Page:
Schools should be ‘prohibited from using religion’ as criteria for admission, says UN

The UN Committee on the Rights of the Child has released a report on children's rights in the UK - Rawpixel/iStockphoto

The UN Committee on the Rights of the Child has released a report on children’s rights in the UK – Rawpixel/iStockphoto

The United Nations has called for a ban on the use of religion to select pupils in England, in what religious leaders and MPs have called a “secularly inspired attack” on faith-based schools.

The UN Committee on the Rights of the Child published a report on the rights of the child in the UK and concluded that “preventing the use of religion as a selection criterion for admissions to schools in England” was a priority.

It also recommended repealing the legal provisions relating to compulsory attendance at collective worship services and called on the Government to establish legal guidelines ensuring that children have the right to withdraw from religion classes without parental consent.

However, the report has drawn a backlash from MPs, religious leaders and faith-based school providers who say it would be “illiberal” to deny religious families the basic right to a religious education and that it is incorrect to claim that collective attendance at worship is obligatory. .

But Megan Manson, campaigns manager at the National Secular Society, welcomed the call for denominational selection to be abolished in schools, saying it was “shameful” that religious discrimination was allowed in “schools for which we all pay” and urged the government to act on the report’s findings.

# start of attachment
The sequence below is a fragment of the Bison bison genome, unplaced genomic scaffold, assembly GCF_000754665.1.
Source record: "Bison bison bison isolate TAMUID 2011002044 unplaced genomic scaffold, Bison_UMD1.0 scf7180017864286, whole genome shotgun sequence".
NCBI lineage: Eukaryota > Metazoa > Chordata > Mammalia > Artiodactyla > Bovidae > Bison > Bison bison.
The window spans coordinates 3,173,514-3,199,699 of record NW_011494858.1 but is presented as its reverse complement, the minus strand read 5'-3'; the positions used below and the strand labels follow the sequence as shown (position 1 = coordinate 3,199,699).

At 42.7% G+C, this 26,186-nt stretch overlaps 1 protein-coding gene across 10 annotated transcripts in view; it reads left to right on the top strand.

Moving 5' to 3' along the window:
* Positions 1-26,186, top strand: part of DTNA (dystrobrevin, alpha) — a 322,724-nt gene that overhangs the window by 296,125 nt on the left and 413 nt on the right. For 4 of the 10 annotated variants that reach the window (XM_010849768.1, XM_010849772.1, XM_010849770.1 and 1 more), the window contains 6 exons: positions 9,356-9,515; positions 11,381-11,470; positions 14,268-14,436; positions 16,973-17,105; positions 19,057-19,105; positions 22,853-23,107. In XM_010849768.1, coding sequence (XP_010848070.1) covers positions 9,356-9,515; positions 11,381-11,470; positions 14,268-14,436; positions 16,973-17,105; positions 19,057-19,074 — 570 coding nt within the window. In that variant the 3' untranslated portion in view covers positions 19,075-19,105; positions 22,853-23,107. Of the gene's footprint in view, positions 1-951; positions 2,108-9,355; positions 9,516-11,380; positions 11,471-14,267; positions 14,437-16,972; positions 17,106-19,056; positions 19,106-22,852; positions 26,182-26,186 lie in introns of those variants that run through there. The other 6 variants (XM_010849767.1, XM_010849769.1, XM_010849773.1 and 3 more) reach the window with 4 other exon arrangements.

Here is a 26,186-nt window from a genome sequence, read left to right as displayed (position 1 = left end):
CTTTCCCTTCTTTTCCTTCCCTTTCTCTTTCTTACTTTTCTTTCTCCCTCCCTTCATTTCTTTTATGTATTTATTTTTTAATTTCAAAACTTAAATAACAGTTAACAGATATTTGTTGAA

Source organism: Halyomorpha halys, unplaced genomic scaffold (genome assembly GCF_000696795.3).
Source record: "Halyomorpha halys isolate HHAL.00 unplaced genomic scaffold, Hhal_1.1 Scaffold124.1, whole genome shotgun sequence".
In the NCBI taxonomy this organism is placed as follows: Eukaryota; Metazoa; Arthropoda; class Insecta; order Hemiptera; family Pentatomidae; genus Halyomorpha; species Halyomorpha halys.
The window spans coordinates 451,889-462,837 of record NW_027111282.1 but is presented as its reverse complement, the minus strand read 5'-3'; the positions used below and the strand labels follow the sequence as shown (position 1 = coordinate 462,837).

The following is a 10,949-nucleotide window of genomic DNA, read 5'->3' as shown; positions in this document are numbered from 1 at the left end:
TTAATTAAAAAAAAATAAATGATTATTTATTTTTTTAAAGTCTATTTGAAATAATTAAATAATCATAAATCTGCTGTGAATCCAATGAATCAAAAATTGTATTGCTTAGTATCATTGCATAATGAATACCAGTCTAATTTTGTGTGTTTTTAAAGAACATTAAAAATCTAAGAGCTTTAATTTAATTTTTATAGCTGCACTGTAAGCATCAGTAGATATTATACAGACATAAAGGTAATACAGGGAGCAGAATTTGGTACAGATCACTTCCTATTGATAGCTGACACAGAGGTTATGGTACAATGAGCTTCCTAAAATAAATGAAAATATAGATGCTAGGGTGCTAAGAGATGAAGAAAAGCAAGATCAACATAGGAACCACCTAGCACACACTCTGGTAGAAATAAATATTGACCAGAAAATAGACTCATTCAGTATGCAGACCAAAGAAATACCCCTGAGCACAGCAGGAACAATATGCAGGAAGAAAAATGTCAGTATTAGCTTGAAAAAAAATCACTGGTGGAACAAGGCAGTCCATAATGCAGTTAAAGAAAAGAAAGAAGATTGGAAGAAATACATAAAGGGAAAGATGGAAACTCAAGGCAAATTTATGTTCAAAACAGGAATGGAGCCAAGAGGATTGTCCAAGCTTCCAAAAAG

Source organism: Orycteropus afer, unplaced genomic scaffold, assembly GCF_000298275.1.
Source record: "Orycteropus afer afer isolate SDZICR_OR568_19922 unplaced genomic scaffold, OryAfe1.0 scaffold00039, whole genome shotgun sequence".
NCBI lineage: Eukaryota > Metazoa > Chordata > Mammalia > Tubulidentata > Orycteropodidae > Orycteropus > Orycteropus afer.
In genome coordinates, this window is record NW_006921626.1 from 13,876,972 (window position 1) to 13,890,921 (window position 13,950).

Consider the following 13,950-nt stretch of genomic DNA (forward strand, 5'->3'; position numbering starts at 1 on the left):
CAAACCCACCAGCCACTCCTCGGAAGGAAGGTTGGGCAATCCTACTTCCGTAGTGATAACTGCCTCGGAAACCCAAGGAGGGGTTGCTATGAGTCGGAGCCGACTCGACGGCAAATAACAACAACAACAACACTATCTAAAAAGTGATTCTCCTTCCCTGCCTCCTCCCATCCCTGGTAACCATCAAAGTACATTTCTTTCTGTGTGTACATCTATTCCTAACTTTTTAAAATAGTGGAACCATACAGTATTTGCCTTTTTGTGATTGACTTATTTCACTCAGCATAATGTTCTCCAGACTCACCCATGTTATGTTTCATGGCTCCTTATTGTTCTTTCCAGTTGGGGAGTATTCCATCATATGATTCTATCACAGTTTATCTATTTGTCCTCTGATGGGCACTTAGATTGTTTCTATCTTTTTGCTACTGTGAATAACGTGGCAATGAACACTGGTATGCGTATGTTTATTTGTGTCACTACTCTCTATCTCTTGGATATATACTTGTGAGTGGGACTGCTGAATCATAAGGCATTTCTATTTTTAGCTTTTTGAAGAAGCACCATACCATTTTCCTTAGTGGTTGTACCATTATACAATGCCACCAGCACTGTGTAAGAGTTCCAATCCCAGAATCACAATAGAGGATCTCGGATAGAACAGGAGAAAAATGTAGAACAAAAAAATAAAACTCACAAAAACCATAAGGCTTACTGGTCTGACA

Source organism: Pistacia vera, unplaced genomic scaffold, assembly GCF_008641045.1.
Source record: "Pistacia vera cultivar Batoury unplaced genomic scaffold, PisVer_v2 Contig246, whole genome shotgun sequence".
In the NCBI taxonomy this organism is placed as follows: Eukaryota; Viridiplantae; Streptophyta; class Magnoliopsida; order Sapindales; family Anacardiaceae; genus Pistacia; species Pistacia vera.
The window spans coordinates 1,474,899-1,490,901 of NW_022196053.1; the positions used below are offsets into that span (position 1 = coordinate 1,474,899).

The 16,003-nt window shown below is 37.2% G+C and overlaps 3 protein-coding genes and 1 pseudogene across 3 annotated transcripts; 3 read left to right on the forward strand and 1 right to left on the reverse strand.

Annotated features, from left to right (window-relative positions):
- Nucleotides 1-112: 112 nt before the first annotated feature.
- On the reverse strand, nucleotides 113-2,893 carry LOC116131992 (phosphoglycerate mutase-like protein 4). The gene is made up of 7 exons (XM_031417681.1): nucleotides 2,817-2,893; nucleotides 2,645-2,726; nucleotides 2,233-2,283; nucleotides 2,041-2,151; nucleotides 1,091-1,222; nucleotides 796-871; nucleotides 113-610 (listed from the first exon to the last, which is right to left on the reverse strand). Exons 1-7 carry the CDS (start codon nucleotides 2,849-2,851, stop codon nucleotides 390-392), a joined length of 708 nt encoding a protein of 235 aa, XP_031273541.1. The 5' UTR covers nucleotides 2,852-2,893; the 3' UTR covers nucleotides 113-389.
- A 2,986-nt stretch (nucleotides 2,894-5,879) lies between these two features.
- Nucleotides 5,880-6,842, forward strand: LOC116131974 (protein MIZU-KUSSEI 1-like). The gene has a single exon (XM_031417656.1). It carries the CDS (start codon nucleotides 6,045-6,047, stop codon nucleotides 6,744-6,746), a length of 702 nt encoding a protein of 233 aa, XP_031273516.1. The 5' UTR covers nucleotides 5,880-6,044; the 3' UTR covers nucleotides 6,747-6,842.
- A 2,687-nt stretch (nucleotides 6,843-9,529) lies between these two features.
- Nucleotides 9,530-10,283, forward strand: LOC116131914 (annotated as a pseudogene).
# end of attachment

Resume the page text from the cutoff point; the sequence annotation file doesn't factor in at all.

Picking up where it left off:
Most types of faith-based schools in England have exemptions from the Equality Act 2010, allowing them to give priority to children from families who share their faith if they are oversubscribed.

This may include requirements for parents and children to attend a local place of worship regularly or provide proof of baptism. As a result, some parents cannot send their children to their local public school.

“Attack on religious institutions”

Responding to the UN report, Nick Fletcher, Conservative MP for Don Valley and member of the Education Select Committee, described it as an apparent “attack on faith-based people and institutions”.

“It doesn’t seem to come from a position of tolerance but rather of intolerance,” he said. “I am confident that here in the UK we will continue to respect Christianity and other major religions and recognize the enormous benefit that they and the institutions they lead bring to our society.”

Monsignor Michael Nazir-Ali, former Bishop of Rochester, added: “This looks like a secularly inspired attack on the faith and its influence in society. Parents are primarily responsible for the education of their children – the state only has a supporting role.

“By the way, wouldn’t this committee spend its time more fruitfully figuring out how Afghan girls can go back to school, what to do with the brainwashed children in extremist madrassas and the many children in our world who still do not have access to education? , instead of targeting the UK where there is universal access to reasonable quality education? »

“Their own religious framework”

Paul Barber, director of the Catholic Education Service, added: “Parents have the right to bring up and educate their children within their own religious framework and it would be illiberal to take away this fundamental right.

“Catholic schools are more ethnically diverse and enroll more students from more disadvantaged backgrounds than the public sector.”

A Church of England spokesperson said all of its schools “are here to serve the whole community – including families of all faiths and none”.

They added that when its schools are oversubscribed, it offers places to those who regularly attend worship “and there is an argument that this may offer an alternative to a simple postcode lottery.”

A Church of England source also added that the institution was puzzled by the corporate worship recommendation, saying parents have been able to withdraw their children from corporate worship since the Education Act 1944 and that no recent legislation has affected this right.

The Department of Education has been contacted for comment.

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